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Ketchaval

BS: Fuzzy AI ?

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Disclaimer: I know little about AI, physics programming and fuzzy logic... I just like to make posts with interesting speculations, based on nearly unresearched ideas. So if Fuzzy Logic is a branch of logic which tries to deal with the uncertainty of things. Instead of presenting things as having a status of 1 or 0. It will present them as "nearly" X... So I wonder what kinds of applications such logic / mathematical systems could have in terms of computer games? Maybe one could use it to present degrees of uncertainty in Aiming, so instead of having a precise location that the computer knows the player to be in (which it will then fire at with some artificially induced innacuracy)... then it could instead use some kind of Fuzzy system to say that the target is in plain sight, and may be between point x and point y, it will then fire at this point which may not be 100% accurate (and may then have extra artificial innacuracy added on top of this). Or instead of KNOWING that there is an enemy here, then instead it will think that the player is in position X or on the other side of the room in position Y. Which would simulate uncertainty. So for instance, the AI could be made to act more cautious as it wouldn''t be sure HOW MANY enemies it was dealing with (are there a few Orcish Guards around the corner that it may alert). Of course such uncertainty values could be reduced by the application of any "Scouting" that the AI has done, or simple Sound based checks.. for gunfire/ heavy_breathing.

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I feel a clarification is in order before this discussion goes further.

Fuzzy Logic is concerned with degrees of truth of a proposition. In Aristotlean logic, the proposition "John is tall" would have a subjective binary value depending on who was evaluating the proposition. Fuzzy Logic permits (but doesn not guarantee) an assessment of objective truth of states of the form "John is tall" or "X belongs to the set Y". Fuzzy Logic is a Truth Maintenance System and suffers from the same problems as other such systems.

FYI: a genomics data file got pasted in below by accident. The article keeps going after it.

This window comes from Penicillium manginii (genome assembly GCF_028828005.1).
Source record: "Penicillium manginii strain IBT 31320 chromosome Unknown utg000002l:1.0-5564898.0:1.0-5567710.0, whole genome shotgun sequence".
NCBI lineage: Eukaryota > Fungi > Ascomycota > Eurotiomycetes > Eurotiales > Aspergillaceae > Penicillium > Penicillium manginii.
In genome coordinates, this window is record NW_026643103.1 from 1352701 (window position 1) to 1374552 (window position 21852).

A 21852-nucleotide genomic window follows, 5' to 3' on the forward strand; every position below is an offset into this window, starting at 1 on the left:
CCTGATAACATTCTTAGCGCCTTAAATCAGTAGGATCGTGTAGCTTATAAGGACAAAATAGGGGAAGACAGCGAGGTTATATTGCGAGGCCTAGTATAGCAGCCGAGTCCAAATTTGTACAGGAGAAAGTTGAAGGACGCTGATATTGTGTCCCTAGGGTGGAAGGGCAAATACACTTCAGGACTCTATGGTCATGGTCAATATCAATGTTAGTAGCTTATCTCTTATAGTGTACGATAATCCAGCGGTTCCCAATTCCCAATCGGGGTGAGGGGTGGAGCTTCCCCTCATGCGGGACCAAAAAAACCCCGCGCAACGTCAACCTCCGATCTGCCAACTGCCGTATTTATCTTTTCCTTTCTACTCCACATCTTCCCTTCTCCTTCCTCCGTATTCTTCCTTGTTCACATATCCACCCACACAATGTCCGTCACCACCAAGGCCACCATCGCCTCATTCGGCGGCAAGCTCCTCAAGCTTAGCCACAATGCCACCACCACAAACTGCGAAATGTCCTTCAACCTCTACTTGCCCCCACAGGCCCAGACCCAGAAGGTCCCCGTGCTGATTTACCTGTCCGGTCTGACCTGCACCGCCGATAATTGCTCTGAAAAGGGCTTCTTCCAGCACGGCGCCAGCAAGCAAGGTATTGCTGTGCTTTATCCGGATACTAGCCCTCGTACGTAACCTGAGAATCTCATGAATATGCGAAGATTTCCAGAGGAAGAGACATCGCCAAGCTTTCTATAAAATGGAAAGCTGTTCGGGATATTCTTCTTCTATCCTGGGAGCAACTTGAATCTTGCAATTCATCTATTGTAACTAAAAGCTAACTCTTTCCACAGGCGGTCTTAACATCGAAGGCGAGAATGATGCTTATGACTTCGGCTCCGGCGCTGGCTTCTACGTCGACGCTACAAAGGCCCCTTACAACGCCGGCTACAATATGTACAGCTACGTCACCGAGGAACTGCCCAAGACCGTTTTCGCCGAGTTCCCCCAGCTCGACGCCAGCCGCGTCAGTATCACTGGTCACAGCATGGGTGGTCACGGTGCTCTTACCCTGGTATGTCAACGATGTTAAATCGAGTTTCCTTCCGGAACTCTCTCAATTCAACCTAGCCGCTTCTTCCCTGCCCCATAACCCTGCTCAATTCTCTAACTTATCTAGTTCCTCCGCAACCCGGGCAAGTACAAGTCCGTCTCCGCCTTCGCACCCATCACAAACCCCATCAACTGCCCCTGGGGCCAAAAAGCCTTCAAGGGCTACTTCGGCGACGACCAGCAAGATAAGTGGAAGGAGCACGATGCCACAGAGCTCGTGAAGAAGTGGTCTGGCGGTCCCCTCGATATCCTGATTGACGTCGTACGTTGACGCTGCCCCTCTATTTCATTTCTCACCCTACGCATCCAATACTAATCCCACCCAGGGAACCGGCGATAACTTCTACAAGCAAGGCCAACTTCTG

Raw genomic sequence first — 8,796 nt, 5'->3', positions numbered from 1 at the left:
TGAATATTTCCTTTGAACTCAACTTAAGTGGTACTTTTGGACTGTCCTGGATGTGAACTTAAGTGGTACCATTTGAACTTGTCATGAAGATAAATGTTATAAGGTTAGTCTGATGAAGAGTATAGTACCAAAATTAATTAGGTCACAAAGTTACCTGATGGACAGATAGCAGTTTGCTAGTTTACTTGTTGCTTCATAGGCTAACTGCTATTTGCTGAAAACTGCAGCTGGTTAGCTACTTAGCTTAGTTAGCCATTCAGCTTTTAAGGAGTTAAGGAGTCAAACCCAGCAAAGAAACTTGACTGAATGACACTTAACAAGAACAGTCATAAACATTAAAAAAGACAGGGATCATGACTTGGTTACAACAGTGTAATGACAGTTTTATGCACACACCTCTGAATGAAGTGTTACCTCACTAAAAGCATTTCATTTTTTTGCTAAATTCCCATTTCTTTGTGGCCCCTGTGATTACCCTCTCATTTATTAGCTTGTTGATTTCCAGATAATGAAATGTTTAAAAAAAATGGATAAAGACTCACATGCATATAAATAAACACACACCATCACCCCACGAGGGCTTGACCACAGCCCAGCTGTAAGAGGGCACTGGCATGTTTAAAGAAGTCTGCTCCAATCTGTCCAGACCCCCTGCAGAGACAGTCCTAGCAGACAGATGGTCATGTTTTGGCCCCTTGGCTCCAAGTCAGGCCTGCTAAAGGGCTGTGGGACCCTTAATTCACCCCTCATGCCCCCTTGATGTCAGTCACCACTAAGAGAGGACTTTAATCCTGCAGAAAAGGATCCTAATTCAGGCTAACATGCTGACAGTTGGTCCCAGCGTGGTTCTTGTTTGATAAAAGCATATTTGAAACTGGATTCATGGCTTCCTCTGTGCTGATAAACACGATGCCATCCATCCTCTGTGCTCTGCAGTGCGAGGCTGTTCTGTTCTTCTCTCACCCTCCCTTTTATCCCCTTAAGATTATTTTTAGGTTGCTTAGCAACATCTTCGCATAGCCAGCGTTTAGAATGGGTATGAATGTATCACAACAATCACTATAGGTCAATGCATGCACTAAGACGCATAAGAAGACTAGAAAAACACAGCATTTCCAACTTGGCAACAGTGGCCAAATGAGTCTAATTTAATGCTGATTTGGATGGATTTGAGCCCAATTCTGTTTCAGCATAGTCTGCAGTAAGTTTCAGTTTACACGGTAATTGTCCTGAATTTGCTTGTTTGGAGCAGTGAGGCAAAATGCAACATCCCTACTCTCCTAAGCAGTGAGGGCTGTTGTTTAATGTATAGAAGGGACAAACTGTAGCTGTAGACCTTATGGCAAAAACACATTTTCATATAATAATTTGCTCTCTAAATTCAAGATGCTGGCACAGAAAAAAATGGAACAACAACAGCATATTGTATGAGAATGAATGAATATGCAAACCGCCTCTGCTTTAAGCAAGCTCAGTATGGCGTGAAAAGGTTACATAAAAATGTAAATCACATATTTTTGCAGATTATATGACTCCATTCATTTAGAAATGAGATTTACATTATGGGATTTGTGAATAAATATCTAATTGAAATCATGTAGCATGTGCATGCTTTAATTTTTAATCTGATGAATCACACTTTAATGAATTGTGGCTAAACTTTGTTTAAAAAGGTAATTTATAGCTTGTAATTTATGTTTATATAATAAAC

Probability theory on the other hand is concerned with degrees of belief. Put another way, an assignment of a probability of p to a proposition is a measure of how confident one is that the proposition is true. To assign a probability to "John is tall" would be to estimate how likely it is that John is tall, rather than short, tiny, huge or some other size in the height scale.

Probabilistic representations of uncertainty are therefore measuring our degree of uncertainty in our knowledge of events, rather than some inherent uncertainty in the events. Of course, probabilistic systems suffer from certain pitfalls as well!

I hope this has helped with a little enlightenment.

Cheers,

Timkin

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quote:
Original post by Timkin
I feel a clarification is in order before this discussion goes further.

Fuzzy Logic is concerned with degrees of truth of a proposition.




Thank you Timkin. I was going to jump in here and point that out.
And your explanation was just what was needed.

Eric

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Guest Anonymous Poster
Timkin wrote:
Fuzzy Logic is concerned with degrees of truth of a proposition. In Aristotlean logic, the proposition "John is tall" would have a subjective binary value depending on who was evaluating the proposition. Fuzzy Logic permits (but doesn not guarantee) an assessment of objective truth of states of the form "John is tall" or "X belongs to the set Y". Fuzzy Logic is a Truth Maintenance System and suffers from the same problems as other such systems.

While I agree with what you said, I just wanted to add something that I thought might be important. In formal logic "John is tall" is true XOR false. Not both true and false, and not some third alternative. It''s not true or false depending on who''s evaluating it, it''s true XOR false because calssical logic is based on the belief that there are facts "In the world" so to speak. So is probability theory just like you said, but not fuzzy logic which deals with degrees of truth. I don''t really think that you should treat fuzzy logic as an alternative to classic propositional or predicate logic though. That kind of logic specifically deals with statements that are true XOR false. "John is tall" isn''t a very good example, "John is 1.76 meters tall" is better. Either he is, or he isn''t. I would say fuzzy logic is a way to reason about continously varying variables, not an alternate way of doing logic. They deal with different types of statements. But hey, I''m no expert so feel free to rip my arguments to shreds